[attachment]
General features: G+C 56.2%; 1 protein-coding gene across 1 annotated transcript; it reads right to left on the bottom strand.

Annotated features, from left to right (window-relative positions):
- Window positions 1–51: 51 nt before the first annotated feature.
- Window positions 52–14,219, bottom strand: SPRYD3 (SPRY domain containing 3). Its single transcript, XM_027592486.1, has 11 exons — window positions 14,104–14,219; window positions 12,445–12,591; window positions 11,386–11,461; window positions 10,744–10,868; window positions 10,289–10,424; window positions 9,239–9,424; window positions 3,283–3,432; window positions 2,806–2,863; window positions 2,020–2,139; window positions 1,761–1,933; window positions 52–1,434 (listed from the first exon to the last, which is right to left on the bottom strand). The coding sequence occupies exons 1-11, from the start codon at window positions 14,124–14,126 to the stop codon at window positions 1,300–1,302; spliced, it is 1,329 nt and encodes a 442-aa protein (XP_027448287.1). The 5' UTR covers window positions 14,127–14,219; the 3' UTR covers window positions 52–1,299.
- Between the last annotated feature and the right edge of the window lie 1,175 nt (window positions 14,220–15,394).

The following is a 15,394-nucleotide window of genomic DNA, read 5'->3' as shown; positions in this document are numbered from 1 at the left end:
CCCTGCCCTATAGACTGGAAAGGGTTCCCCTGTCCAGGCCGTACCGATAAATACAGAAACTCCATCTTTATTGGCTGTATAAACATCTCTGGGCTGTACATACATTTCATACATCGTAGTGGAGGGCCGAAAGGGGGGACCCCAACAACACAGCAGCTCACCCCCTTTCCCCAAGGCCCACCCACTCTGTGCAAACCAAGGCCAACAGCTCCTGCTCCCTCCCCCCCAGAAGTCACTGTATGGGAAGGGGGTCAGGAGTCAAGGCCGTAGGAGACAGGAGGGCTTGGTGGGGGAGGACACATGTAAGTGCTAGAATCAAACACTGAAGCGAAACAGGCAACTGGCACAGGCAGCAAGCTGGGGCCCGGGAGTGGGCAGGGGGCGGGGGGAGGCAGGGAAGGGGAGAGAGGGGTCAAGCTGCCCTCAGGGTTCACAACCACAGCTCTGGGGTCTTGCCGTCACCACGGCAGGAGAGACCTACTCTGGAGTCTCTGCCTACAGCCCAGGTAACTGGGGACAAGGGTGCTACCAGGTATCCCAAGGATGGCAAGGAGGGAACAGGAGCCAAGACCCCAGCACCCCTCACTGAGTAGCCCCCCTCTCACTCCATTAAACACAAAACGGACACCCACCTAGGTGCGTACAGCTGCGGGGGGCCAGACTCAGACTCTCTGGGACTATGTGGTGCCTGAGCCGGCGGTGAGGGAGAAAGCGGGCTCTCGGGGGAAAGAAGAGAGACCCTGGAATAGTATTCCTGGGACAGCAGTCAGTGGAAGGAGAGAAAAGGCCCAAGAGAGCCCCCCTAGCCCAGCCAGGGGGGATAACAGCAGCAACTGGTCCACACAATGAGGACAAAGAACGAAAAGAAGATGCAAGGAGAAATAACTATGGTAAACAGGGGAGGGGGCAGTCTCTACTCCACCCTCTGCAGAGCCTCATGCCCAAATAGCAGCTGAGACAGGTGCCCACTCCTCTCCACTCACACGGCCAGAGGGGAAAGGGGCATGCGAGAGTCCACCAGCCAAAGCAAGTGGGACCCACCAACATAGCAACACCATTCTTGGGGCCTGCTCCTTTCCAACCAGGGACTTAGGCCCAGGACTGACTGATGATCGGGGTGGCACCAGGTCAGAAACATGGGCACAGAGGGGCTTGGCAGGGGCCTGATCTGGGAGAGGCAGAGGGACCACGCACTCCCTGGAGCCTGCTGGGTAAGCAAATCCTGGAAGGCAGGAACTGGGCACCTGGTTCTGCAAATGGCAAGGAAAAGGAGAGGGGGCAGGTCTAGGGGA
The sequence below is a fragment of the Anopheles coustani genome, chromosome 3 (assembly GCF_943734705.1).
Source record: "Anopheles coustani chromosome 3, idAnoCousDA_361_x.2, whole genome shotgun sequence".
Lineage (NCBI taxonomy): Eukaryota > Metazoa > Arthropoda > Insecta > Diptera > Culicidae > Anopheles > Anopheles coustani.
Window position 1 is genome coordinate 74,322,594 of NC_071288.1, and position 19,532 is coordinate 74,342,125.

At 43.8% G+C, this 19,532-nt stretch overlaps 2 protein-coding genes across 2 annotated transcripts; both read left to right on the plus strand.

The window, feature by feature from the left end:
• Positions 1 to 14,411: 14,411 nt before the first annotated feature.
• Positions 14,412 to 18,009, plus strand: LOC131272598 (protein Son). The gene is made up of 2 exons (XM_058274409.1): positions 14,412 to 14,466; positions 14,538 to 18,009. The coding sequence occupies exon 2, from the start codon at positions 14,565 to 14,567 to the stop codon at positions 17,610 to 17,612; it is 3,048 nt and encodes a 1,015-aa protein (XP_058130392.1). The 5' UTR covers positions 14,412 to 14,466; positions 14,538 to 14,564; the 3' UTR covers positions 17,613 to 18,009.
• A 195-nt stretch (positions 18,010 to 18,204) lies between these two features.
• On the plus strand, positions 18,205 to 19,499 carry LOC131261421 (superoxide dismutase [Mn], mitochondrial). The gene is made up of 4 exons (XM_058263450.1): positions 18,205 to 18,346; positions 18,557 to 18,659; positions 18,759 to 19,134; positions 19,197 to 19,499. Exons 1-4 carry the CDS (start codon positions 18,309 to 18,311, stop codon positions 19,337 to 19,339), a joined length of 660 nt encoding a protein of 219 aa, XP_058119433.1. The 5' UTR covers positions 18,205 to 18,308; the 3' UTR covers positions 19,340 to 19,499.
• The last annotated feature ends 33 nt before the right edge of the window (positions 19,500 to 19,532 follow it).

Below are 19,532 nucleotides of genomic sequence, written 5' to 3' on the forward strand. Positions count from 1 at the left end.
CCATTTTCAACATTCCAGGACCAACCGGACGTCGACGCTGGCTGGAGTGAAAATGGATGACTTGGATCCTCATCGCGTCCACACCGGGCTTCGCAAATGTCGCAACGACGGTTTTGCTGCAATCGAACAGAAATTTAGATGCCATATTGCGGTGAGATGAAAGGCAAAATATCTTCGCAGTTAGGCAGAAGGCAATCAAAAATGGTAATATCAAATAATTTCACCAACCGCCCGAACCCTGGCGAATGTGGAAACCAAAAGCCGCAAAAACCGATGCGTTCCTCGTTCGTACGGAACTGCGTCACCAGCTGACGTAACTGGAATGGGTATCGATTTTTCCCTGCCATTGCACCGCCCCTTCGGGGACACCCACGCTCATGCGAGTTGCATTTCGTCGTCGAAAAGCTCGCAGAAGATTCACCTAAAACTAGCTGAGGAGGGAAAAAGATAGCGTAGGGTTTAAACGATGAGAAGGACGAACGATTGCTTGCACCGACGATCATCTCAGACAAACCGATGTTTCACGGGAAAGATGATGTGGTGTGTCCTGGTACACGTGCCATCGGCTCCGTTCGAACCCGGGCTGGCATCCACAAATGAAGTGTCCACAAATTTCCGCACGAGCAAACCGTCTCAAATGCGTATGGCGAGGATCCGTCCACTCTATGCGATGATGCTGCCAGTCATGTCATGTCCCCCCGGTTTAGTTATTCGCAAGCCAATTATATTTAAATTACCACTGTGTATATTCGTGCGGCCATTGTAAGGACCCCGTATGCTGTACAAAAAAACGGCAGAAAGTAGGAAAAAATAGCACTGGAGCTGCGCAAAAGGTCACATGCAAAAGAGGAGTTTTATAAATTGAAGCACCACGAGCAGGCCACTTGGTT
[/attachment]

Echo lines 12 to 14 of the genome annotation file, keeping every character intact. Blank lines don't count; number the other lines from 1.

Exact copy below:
At 43.8% G+C, this 19,532-nt stretch overlaps 2 protein-coding genes across 2 annotated transcripts; both read left to right on the plus strand.

The window, feature by feature from the left end:
• Positions 1 to 14,411: 14,411 nt before the first annotated feature.